In the old days, big computers often had some form of external array processor. The idea is you could load a bunch of numbers into the processor and then do some math operations on all of the numbers in parallel. These days, you are more likely to turn to your graphics card for number crunching support. You’ll usually use some library to help you do that, but things are always better when you understand what’s going on under the hood. That’s why we enjoyed [RasterGrid’s] post on GPU architecture types.
If you can tell the difference between IMR (immediate mode) and TBR (tile-based) rendering this might not be the post for you. But while we knew the terms, we found a lot of interesting detail including some graphics and pseudo code that clarified the key differences.
Which architecture is better? As the post points out, that depends on how you define better. Each can boast it is better at something, but the flip side is that each is also worse at something else. In general, IMR GPUs wind up in desktop computers and mobile devices tend towards TBR. It also depends on the specific task you ask of the GPU.
Granted, you normally don’t need to know any of this. For graphics, you are probably not directly controlling the device and for computation, you will likely use CUDA or OpenCL. But you don’t need to understand an engine to drive a car, but the best-performing drivers do know how an engine works.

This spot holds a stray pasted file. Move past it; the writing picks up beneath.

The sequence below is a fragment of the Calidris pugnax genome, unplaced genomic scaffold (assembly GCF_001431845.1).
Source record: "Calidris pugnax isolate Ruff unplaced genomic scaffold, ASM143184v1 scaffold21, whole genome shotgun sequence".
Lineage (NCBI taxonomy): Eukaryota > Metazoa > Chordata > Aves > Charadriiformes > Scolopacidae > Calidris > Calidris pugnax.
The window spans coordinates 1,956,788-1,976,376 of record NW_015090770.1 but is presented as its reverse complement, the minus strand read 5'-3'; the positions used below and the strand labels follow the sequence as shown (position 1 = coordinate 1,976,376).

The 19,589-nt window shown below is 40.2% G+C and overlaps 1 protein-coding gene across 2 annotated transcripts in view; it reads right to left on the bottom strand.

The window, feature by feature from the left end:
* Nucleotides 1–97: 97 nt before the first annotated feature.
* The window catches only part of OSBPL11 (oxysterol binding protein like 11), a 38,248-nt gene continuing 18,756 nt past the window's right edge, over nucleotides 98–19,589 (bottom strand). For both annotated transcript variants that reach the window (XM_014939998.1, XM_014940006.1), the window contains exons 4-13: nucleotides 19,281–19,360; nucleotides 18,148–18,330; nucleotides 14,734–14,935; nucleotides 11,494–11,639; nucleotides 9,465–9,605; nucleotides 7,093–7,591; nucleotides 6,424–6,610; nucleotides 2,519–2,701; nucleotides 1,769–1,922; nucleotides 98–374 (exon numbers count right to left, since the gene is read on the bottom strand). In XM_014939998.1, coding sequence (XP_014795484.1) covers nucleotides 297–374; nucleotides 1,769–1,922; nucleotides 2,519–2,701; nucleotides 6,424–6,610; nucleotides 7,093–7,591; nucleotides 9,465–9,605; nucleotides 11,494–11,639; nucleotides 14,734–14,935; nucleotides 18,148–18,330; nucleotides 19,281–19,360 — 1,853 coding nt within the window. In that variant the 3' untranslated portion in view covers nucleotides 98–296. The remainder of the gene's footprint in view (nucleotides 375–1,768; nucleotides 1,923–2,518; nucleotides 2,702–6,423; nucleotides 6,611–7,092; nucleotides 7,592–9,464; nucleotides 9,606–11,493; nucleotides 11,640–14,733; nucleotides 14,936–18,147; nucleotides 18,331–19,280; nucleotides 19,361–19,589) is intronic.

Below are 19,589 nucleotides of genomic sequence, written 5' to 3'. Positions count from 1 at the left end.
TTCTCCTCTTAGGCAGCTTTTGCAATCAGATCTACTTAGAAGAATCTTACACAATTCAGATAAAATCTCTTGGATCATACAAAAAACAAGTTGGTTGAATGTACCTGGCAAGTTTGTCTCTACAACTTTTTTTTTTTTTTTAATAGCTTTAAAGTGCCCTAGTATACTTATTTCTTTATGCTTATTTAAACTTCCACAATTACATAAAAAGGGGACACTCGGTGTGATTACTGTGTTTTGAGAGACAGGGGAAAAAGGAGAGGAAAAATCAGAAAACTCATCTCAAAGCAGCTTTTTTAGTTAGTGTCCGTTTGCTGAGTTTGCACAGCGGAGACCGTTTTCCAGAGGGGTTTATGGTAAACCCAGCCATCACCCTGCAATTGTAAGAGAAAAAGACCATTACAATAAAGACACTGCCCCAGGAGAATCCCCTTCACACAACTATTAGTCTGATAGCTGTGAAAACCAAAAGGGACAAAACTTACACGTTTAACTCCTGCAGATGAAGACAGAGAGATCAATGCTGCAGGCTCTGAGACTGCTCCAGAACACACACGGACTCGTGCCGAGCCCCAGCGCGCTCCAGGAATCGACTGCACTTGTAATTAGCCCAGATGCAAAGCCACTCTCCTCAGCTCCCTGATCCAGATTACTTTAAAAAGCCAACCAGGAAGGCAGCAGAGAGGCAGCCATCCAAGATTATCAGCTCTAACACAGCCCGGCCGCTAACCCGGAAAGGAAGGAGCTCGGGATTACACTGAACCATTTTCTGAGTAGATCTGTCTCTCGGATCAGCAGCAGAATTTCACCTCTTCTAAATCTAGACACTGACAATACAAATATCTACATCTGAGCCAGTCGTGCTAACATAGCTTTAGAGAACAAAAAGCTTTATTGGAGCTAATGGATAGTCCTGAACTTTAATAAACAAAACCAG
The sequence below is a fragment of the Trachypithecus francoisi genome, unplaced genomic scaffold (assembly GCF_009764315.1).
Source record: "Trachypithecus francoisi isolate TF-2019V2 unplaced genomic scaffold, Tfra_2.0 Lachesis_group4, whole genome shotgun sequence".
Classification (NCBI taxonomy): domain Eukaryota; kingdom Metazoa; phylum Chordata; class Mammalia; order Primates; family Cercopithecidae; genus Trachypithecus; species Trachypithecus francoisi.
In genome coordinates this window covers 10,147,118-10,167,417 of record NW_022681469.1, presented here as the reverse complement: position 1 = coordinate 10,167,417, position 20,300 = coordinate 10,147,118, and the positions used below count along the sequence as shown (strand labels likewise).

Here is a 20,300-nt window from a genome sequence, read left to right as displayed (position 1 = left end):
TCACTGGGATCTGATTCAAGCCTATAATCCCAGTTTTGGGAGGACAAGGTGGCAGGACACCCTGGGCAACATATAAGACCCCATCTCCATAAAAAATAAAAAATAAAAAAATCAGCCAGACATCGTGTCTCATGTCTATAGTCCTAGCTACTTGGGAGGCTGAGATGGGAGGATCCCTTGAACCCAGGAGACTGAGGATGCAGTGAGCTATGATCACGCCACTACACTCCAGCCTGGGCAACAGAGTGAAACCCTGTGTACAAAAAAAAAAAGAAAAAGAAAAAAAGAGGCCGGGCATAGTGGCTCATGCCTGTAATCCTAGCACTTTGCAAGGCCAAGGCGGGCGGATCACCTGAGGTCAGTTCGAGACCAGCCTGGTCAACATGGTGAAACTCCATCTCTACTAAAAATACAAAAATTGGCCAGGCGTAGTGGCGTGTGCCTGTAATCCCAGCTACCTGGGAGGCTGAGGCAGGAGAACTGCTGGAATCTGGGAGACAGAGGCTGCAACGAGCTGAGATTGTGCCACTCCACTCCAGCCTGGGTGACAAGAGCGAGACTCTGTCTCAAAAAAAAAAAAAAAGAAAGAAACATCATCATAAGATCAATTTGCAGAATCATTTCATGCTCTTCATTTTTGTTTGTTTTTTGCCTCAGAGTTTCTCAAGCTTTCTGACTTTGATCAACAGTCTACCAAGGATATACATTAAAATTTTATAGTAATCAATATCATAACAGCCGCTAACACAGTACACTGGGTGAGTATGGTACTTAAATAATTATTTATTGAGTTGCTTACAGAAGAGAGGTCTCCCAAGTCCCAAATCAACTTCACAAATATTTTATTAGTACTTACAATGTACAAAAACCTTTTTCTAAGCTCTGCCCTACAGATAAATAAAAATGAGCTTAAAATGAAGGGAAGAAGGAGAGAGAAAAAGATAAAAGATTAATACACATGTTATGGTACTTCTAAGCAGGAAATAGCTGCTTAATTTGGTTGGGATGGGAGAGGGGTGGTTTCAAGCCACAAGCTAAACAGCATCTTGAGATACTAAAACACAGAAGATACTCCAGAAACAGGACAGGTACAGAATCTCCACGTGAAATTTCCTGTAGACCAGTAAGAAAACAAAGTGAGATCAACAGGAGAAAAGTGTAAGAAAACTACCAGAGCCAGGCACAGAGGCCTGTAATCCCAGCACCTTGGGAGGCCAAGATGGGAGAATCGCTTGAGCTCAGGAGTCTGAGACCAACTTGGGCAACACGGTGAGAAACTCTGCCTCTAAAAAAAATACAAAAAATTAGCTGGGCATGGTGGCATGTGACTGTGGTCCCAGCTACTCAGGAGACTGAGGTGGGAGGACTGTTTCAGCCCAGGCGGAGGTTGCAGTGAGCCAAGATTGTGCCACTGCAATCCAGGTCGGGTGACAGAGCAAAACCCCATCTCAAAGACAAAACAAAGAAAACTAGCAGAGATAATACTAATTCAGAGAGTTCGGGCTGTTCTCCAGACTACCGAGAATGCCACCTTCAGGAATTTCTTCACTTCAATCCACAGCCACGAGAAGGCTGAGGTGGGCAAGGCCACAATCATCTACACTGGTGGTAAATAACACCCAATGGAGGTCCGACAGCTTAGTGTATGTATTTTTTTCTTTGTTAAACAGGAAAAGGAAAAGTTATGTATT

9 thoughts on “What Kind Of GPU Are You?”
“If you can tell the difference between IMR (immediate mode) and TBR (tile-based) rendering this might not be the post for you.”
Pepperidge Farm remembers the Kyro. Impressive graphics for the time.
I am an inefficient space heater.
Pulled mine for Earth Day, but only then realised how good a job it was doing.
I am a tilemap and sprite based GPU. <3
OpenCL is “portable” between architectures, but not performance-portable. One must have a deep understanding of a particular GPU (or any other compute device) architecture in order to write an efficient OpenCL code…
I am TMS9128.
Quite the article on the other side of that first link.
An interesting read to say the least.
Graphics rendering both 2D and 3D is interesting topics and there is plenty of ways to approach the problem of generating a final 2D output image from some dataset.
Though, it is a good question if one can honestly split the whole concept of rendering into just two categories. But I don’t study graphics processing, I spend my time developing CPU architectures as a hobby, so graphics isn’t innately a strength of mine.
As yes. The IBM 3838. Got a lot of mileage from that before the Cray showed up. Never had the chance to use a Floating Point Systems box.
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